On a really deep level, I got it -- the guilt that came with it and hell, even the way we handled it all was the same. 

We both sequestered ourselves away, dealing with it privately, not letting anyone else know or help because, one, it was our fault, our problem to deal with, and two, we didn’t want to face it.

We didn’t want to admit to this horrible thing we did. 

And ultimately, we ‘dealt’ with it completely alone, because, god fucking forbid we make ourselves an inconvenience to those we care about, or risk making them leave us because they now think poorly of us.

So, needless to say, when the time came to rescue the “lost souls” from Asriel, it was a very emotional time for me. 

Originally, Papyrus and Sans really got to me. Papyrus was obviously consumed with the fear that no one really respected him and I could write a thesis on Sans’ depression and how I can definitely relate to that. But Alphys was something different altogether. I remember I went to rescue her and I had saved a couple of people at that point. ‘You hate me, don’t you...?’ ‘I’ve got to keep lying...’ ‘All I do is hurt people.’ I feel like those are feelings that many, if not most people, understand and can empathize with. But for me, personally, they resonated in me. I knew and I understood how much those intrusive thoughts must come up and how much they hurt, not to mention how real they felt. At the time, my heart was still raw from the trauma I had recently been through, and her thoughts gave me pause. It wasn’t until I finished her rescue that everything hit me.

“No, that’s not true! My friends like me! And I like you, too.”

I lost it. I cried and cried, I had to stop playing the game because I was sobbing. It was something so simple, and yet it wrecked me. Just like Alphys, I’ve always felt in some way that I’m a burden to the people I love, and that, among other things, was what drove me to self-harm and relapse. “It will be better off for people,” “They won’t have to deal with my mood swings,” “They won’t have to put up with me on the days my depression takes over,” “I won’t have to worry about being a bad friend who can’t communicate right” And in that moment, it was as if the character who I had identified with most, who I felt a strange connection to, or even something in the game itself, looked me straight in the eyes and said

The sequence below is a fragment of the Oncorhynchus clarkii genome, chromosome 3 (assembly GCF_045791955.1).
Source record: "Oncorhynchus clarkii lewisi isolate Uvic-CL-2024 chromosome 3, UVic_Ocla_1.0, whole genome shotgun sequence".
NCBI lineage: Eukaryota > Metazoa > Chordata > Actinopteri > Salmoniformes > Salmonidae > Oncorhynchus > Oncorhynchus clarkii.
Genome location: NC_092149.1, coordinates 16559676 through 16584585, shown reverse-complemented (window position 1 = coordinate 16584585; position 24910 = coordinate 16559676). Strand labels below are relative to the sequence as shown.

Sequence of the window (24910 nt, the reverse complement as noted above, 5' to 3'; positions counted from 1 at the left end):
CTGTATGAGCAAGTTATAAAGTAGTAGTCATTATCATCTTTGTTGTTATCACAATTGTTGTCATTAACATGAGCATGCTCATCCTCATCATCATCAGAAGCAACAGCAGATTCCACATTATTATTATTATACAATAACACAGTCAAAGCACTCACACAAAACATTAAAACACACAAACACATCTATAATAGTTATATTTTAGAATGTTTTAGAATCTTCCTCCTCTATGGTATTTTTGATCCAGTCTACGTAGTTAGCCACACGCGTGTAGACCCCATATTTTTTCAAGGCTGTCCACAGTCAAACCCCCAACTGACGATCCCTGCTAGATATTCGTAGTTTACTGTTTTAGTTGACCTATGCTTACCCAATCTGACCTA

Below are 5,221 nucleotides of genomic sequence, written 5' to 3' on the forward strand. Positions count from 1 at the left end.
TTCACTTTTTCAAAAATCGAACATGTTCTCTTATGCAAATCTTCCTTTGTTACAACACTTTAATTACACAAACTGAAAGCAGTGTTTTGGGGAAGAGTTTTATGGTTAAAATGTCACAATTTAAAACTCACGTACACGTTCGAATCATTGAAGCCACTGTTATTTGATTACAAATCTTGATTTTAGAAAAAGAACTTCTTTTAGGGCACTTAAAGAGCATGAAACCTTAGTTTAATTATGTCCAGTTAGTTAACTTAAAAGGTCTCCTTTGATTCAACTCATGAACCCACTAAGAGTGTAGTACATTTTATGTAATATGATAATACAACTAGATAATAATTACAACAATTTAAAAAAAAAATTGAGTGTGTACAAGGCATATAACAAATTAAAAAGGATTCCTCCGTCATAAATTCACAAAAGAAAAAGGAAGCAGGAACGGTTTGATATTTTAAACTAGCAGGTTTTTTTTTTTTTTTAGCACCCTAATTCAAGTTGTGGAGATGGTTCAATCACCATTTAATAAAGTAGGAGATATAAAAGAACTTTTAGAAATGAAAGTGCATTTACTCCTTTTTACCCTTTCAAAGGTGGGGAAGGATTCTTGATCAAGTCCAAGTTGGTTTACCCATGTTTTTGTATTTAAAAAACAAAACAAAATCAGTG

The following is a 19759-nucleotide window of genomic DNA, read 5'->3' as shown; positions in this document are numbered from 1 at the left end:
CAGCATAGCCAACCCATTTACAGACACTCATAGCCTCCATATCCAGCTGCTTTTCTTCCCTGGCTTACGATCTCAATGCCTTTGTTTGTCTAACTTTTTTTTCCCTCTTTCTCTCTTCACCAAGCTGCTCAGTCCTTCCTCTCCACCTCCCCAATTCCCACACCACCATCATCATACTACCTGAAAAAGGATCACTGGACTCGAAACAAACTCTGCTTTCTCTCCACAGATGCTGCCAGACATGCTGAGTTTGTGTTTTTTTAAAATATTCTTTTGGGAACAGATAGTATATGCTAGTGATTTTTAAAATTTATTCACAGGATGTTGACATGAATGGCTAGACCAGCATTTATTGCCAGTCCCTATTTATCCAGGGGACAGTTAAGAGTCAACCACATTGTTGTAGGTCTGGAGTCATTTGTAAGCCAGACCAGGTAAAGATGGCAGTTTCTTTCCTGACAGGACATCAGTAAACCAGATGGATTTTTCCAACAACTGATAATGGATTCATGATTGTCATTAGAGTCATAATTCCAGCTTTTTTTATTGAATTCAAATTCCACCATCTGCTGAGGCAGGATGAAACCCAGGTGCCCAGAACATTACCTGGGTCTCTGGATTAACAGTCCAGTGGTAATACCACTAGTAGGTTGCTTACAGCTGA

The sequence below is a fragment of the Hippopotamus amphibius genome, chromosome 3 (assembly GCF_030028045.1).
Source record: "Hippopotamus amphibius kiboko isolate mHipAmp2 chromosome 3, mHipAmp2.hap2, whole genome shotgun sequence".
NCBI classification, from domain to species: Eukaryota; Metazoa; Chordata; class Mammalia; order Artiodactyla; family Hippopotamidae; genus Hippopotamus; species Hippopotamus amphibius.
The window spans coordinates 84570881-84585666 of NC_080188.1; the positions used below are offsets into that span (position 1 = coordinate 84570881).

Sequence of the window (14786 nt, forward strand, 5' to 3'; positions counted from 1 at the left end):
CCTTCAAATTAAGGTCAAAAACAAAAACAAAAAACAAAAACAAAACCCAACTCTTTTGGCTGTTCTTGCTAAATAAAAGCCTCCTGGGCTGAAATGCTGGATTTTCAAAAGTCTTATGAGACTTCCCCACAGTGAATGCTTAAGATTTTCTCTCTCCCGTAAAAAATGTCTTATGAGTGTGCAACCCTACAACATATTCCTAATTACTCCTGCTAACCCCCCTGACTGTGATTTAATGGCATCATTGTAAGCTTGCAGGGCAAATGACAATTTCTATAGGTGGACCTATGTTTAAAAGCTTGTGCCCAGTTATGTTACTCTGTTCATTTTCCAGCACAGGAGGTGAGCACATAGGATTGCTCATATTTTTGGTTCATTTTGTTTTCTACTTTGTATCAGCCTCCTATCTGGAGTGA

“Bullshit.”

“There are plenty of people who care about you, people who have helped you through this and would be deeply hurt if you had gone through with it.”

And I remembered the friends who had been by my side when I went into a spiral. One friend, who lives half a state away, who once called other mutual friends in the area and asked them to stay the night with me because he knew I was at home, crying. One friend who has talked frankly with me about depression and the importance of seeking help for recovery. And this isn’t even considering all the others who have been there for me through these feelings as they’ve shown up more recently, one of which has a shared love and connection with Undertale and has become so near and dear to my heart quicker than I honestly thought was ever possible for me. It was so moving for me. It was so refreshing. It meant the world for me to see someone I related to so deeply have the epiphany I needed, as if by proxy it would give me that epiphany too. 

And it did. It helped me start the healing process I needed so desperately. Even though I still had some rough times after, I still have rough times to this day, it helped to give me the encouragement I needed to first cope with the reality of what had happened in March and later to seek help. I am a better person because of an indie game, as crazy as that may sound. It was such an important experience at such a pivotal time for me. I’m always going to look back on it now with fondness and remember how much it helped me.

Now that the anniversary has come and gone though, I’m looking back and reflecting on that time -- how much I’ve changed, how much I’ve grown. How much it changed me and helped me to cope and grow into who I am now. I’ve done a lot of changing since then and I’m stronger now for coming out of the other end of that in one piece (even if most of those pieces are now in a different order). And if I’ve taken one thing away from all of this, it’s this:

Despite everything -- all the shit I’ve been through, all the pain, and struggle. All change and rearranging I’ve been through...

It’s still me.